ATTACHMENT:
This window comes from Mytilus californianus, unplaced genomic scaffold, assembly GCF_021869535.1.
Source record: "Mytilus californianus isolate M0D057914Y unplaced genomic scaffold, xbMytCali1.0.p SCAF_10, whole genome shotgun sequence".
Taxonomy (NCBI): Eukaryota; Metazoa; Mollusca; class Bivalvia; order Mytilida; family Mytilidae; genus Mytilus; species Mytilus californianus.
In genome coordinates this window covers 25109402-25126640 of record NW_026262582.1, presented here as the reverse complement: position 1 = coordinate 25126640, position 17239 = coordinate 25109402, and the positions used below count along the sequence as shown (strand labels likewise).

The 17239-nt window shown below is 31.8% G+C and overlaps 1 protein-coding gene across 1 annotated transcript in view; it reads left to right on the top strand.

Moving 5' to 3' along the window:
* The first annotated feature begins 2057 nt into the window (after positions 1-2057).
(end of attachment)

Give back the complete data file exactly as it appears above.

This window comes from Mytilus californianus, unplaced genomic scaffold, assembly GCF_021869535.1.
Source record: "Mytilus californianus isolate M0D057914Y unplaced genomic scaffold, xbMytCali1.0.p SCAF_10, whole genome shotgun sequence".
Taxonomy (NCBI): Eukaryota; Metazoa; Mollusca; class Bivalvia; order Mytilida; family Mytilidae; genus Mytilus; species Mytilus californianus.
In genome coordinates this window covers 25109402-25126640 of record NW_026262582.1, presented here as the reverse complement: position 1 = coordinate 25126640, position 17239 = coordinate 25109402, and the positions used below count along the sequence as shown (strand labels likewise).

The 17239-nt window shown below is 31.8% G+C and overlaps 1 protein-coding gene across 1 annotated transcript in view; it reads left to right on the top strand.

Moving 5' to 3' along the window:
* The first annotated feature begins 2057 nt into the window (after positions 1-2057).